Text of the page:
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How our preconceptions can lead us to fail the office design bench test

How our preconceptions can lead us to fail the office design bench test

Logan Offices New YorkThe office furniture design scene certainly came alive in the early 1990s. New ideas and new technologies wove themselves into the grand narrative of new ways of working. Everything was possible and there was no longer one best way of doing things. In New York, Chiat Day’s offices featured touch-down desks, garish crimson floors and walls and a reception framed by a huge pair of plastic, glistening lips. In Helsinki, Sol Cleaning Services did away completely with ideas as outmoded as desks and working hours. In the UK, British Airways gave their staff olive groves and indoor streams to work alongside. And in London a small media company called Michaelides and Bednash had offices that consisted of a room furnished with a single 20m long serviced table for its 20 staff to share. Such workplaces were surely one-offs, mere footnotes to the grand narrative.

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Despite its drawbacks, LiFi has the potential to revolutionise office design

Despite its drawbacks, LiFi has the potential to revolutionise office design 0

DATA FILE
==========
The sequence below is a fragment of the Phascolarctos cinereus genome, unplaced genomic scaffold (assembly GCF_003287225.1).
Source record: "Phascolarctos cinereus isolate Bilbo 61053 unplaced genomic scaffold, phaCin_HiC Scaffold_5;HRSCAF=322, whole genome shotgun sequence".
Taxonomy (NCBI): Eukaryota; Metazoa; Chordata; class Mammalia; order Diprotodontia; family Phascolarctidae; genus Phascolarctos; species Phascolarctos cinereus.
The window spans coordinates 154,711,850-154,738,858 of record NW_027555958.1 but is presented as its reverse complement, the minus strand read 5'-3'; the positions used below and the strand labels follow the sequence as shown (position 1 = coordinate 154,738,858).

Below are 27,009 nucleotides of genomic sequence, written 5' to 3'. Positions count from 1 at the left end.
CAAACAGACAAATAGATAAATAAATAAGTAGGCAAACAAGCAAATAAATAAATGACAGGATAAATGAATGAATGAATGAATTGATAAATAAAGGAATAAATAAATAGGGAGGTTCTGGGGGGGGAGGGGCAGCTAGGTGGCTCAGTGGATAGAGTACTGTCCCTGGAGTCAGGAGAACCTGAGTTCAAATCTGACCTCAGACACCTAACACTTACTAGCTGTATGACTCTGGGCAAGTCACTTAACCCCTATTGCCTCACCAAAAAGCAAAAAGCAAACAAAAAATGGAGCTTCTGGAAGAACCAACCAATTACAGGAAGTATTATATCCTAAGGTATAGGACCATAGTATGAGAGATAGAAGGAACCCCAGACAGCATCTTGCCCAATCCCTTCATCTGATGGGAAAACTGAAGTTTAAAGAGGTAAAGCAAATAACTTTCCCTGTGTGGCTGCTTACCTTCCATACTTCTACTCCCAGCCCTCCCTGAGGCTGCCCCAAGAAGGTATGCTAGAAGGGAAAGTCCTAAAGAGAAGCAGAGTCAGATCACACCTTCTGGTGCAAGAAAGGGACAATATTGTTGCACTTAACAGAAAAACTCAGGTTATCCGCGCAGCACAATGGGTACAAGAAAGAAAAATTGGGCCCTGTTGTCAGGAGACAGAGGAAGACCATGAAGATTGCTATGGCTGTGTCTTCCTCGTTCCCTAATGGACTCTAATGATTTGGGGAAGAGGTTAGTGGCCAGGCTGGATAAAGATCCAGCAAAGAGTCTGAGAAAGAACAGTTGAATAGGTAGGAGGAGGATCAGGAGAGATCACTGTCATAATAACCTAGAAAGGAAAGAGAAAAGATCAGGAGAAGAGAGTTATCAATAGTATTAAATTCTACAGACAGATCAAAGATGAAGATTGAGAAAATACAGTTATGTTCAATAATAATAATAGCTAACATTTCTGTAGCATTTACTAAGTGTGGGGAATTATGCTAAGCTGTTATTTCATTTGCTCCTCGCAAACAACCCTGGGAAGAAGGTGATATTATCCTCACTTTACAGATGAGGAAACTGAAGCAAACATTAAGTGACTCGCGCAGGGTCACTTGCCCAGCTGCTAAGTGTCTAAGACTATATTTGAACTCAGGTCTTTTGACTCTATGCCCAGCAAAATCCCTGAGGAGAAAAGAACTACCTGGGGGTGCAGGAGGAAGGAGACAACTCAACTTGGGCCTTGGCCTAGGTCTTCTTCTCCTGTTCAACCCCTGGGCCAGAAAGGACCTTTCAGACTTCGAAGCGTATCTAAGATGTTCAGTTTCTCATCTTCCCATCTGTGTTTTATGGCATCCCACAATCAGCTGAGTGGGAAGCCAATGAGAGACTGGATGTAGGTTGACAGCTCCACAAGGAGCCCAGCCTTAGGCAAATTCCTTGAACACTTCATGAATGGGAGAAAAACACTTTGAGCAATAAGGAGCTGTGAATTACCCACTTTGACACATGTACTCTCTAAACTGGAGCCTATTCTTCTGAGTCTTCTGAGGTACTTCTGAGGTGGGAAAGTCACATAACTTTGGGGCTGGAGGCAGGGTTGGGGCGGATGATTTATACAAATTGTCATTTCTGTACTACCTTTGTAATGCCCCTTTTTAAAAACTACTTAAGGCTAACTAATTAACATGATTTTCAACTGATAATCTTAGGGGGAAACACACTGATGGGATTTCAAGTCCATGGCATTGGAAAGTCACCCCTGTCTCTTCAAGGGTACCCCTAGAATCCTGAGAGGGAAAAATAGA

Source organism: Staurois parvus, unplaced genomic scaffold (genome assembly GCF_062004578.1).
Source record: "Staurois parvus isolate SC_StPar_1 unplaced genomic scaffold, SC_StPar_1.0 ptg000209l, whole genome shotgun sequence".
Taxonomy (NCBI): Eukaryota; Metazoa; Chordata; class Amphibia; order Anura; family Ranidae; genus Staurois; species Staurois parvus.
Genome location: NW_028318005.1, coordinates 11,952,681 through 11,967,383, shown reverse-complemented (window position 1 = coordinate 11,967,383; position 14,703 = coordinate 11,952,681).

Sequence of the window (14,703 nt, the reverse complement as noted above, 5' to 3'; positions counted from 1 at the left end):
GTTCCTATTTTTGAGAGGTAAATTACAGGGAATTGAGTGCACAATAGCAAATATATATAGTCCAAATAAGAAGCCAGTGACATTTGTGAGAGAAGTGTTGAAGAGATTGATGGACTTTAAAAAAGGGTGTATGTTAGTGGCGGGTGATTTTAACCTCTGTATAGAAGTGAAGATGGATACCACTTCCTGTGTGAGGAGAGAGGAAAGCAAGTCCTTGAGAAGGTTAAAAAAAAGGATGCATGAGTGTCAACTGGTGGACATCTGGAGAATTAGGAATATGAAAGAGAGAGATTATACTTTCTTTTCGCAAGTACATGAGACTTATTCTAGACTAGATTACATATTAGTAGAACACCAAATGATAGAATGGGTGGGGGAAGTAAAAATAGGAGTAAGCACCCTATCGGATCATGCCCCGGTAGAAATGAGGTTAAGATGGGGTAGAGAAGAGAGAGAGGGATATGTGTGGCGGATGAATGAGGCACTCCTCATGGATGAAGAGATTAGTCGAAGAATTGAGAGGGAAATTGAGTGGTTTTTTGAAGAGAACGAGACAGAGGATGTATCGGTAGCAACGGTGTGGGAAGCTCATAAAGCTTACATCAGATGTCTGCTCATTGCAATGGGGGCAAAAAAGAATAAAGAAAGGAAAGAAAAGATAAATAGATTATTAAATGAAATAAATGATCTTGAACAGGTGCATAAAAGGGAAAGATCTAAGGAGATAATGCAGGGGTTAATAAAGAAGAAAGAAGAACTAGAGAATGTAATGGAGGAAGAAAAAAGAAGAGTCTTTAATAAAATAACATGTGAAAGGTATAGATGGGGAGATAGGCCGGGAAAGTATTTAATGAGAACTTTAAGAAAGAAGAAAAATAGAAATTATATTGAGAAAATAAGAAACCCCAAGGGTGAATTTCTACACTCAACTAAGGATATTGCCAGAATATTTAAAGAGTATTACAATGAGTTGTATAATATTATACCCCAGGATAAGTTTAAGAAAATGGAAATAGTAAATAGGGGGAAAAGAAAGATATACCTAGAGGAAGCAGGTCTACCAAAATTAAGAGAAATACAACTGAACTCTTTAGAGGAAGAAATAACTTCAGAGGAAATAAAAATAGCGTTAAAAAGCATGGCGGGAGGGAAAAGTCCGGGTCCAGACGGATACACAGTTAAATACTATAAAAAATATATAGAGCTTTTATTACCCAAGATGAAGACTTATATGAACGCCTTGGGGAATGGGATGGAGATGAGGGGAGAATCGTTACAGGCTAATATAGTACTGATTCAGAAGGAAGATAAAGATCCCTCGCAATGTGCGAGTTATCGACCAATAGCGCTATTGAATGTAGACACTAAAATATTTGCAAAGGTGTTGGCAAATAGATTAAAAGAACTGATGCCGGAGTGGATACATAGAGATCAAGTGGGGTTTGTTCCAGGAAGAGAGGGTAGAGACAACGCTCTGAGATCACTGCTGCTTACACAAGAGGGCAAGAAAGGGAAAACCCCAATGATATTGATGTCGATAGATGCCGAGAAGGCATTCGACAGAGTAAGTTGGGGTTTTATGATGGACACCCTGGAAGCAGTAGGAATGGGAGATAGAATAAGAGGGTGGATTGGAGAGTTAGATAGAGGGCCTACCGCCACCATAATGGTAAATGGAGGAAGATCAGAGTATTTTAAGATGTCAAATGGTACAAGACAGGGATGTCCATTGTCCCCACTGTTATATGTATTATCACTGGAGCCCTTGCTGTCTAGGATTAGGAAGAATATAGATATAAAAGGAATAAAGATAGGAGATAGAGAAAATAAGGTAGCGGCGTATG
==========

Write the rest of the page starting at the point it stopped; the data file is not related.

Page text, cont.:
LiFiDuring 2016, we can all expect to be hearing a lot more about a new technology called Li-Fi, which uses light to transmit high speed data. Li-Fi has already been trialled extensively in lab conditions and now for the first time it has been installed in an office in Tallinn, the capital of Estonia. It may even be substantially quicker than standard Wi-Fi. The people behind it claim it is already able to transmit data at a rate of 1 GB per second, which is around 100 times faster than Wi-Fi. Using light as a medium, however, does mean its main drawback is that it cannot penetrate walls. Designers and managers may also have concerns that the way it transmits data – basically by flickering the light from an individual LED like a massively sped up signal lamp (pictured) – but the developers claim this is completely imperceptible to the human eye and so has no consequences for individuals.